easyJet's total full year revenue fell 52.9% to £3.0bn, reflecting a 50% drop in passenger numbers to 48.1m. The group reported an underlying loss of £835m, compared with a £427m profit last year. Once exceptional costs are taken into account this loss rose to £1.3bn.
easyJet expects to fly no more than 20% of expected capacity in Q1 2021, but is not offering more detailed financial guidance.
The shares fell 3.9% following the announcement.
For the time being air travel remains severely subdued, and easyJet expects to fly a very limited schedule over the first quarter of its 2021 financial year. But what matters is really the outlook for next summer, and to a lesser extent spring.
An effective vaccine roll out could mean a faster recovery than previously anticipated, but it's not guaranteed. There's also the risk the economy slides into a sustained recession, holding back the recovery in air travel.
At the peak of the crisis easyJet took steps to shore up the balance sheet by turning to shareholders for extra cash. While this diluted the ownership of existing investors, leaving them with a smaller piece of the pie, it does mean they now own part of a more financially secure business - which may be worth it in the long run.
easyJet has had to make other changes to adapt to the new circumstances too, especially the forecast reduction in demand. The group has cut the size of its workforce by 30% and trimmed costs elsewhere. A leaner group should be able to recover more effectively, especially if it's smaller size is better suited to a smaller market for the next few years.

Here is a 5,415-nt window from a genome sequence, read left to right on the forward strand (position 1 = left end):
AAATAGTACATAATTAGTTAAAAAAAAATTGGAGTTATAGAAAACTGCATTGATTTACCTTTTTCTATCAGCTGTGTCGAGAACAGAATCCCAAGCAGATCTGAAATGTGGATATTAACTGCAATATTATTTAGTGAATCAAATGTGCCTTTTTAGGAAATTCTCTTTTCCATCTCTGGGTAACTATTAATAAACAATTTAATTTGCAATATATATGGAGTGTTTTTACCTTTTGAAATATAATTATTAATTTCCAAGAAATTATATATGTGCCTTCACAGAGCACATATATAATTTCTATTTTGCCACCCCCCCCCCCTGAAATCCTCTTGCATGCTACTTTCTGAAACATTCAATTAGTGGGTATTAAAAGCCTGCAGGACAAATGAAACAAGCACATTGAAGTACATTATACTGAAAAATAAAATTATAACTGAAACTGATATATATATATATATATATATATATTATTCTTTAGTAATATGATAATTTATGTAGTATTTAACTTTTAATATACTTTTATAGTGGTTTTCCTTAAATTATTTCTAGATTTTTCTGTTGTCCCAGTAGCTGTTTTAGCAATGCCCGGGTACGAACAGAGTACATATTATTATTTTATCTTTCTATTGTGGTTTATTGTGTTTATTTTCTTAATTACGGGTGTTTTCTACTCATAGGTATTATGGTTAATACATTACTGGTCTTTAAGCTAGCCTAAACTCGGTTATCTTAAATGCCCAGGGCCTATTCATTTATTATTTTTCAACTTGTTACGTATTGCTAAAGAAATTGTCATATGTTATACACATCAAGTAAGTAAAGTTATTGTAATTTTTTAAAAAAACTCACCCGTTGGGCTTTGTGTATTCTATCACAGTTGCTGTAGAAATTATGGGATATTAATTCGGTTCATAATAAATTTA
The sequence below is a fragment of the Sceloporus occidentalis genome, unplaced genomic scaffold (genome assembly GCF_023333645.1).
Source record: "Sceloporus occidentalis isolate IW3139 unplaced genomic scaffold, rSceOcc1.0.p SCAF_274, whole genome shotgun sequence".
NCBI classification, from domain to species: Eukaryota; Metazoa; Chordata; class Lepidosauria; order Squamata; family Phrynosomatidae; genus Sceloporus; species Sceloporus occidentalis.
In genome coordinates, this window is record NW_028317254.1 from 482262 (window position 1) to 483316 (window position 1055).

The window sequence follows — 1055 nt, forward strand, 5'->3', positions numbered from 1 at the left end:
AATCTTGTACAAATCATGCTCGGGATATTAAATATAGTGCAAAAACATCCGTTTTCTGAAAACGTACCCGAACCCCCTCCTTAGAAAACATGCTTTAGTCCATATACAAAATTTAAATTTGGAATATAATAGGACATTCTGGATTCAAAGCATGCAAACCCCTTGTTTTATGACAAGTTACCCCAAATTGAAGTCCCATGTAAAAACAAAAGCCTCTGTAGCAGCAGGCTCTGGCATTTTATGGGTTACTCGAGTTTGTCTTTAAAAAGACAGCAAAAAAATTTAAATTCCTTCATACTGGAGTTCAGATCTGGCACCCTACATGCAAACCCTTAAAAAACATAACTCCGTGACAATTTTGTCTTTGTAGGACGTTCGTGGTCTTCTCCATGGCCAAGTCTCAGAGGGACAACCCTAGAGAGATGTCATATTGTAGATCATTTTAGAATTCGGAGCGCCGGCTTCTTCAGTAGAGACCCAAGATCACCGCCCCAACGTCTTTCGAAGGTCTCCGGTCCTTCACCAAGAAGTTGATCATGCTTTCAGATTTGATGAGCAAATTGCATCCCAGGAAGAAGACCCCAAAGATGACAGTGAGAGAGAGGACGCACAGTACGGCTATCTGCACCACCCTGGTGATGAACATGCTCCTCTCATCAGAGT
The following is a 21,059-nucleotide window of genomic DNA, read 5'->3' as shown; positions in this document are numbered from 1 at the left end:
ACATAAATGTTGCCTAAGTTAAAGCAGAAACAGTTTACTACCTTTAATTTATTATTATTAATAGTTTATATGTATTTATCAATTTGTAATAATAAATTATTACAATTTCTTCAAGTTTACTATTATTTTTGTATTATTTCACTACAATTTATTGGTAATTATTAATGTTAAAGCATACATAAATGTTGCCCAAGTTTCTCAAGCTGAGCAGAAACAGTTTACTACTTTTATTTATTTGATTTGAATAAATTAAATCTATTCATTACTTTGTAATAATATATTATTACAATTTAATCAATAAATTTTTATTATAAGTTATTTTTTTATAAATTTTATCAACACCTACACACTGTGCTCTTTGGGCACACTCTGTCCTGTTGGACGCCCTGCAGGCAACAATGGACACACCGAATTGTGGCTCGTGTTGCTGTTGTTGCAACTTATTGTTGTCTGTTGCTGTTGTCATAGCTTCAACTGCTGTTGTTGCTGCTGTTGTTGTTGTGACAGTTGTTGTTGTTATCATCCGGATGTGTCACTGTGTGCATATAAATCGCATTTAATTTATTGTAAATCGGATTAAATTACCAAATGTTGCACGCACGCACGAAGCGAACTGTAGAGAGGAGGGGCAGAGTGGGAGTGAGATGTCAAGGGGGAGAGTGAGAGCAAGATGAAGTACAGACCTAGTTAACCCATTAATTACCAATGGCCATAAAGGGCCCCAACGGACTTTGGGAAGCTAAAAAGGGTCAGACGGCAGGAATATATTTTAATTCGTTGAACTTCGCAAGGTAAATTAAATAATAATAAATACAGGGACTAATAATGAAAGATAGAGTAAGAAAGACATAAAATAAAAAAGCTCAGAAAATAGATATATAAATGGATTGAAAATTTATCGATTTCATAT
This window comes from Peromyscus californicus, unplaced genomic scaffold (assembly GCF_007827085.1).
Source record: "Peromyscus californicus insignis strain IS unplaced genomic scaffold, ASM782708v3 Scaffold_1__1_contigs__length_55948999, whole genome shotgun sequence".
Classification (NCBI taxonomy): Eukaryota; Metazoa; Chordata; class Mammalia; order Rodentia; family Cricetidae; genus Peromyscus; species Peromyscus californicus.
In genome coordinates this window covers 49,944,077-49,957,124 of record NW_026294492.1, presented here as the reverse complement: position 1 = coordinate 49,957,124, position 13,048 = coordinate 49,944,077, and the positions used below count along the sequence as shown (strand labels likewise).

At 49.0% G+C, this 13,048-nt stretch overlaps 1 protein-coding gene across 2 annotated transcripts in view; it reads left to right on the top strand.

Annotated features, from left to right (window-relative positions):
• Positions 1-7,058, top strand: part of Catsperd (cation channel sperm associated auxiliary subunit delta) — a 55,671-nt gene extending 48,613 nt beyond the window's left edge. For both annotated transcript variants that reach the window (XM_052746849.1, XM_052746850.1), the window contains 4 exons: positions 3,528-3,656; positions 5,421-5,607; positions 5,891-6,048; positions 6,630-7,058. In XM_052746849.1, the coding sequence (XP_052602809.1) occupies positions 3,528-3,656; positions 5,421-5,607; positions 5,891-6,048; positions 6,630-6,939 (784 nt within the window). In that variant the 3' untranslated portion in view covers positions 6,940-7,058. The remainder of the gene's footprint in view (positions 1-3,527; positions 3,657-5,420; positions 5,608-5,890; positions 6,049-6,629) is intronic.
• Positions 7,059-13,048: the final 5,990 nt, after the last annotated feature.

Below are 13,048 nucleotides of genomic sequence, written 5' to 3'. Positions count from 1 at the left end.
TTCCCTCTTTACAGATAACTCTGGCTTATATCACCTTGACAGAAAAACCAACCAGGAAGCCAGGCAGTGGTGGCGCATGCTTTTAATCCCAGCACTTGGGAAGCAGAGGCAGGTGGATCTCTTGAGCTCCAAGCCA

easyJet CEO Johan Lundgren has said the industry faced a "precarious future" and one in which government help would be essential. A vaccine may make bailout discussions a moot point, but if government support is required it will be painful for investors
Overall there are some signs of positivity at easyJet, but it would be a mistake to assume the challenges are over. The group's doing a lot of the right things to protect the long-term interests of the business, but the easyJet we'll be looking at once its self-help measures are complete is going to be a very different beast. While brave investors could be rewarded for staying put, they'll need the courage to stay put through a rocky ride.
Easyjet key facts
- Current price/book ratio: 1.0
- 10 year average price/book ratio: 2.0
- Prospective yield: 0.4%
All ratios are sourced from Refinitiv. Please remember yields are variable and not a reliable indicator of future income. Keep in mind key figures shouldn't be looked at on their own - it's important to understand the big picture.
Full Year Trading Update
Capacity fell 47.5% to 55.1m seats. Revenue per available seat fell 10.6% to £54.35, reflecting growth in the first half and a fall in the second. Headline costs per seat (excluding fuel) rose 29.3%, despite falling in absolute terms from £4.5bn to £3.1bn. Fuel costs fell 49.1% to £721m.
easyJet incurred £438m in exceptional costs before tax. The largest component of which was a £311m fair value adjustment for ineffective fuel hedges, followed by a £123m restructuring charge - mainly redundancy costs.
Net debt rose from £326m at the start of the year to £1.1bn at the end. This reflected an operating cash outflow of £762m. easyJet also raised £2.4bn in additional debt and equity.
A Non-Executive Director of Hargreaves Lansdown plc is also a Non-Executive Director of easyJet.
This article is original Hargreaves Lansdown content, published by Hargreaves Lansdown. Unless otherwise stated estimates, including prospective yields, are a consensus of analyst forecasts provided by Refinitiv. These estimates are not a reliable indicator of future performance. Yields are variable and not guaranteed. Investments rise and fall in value so investors could make a loss.
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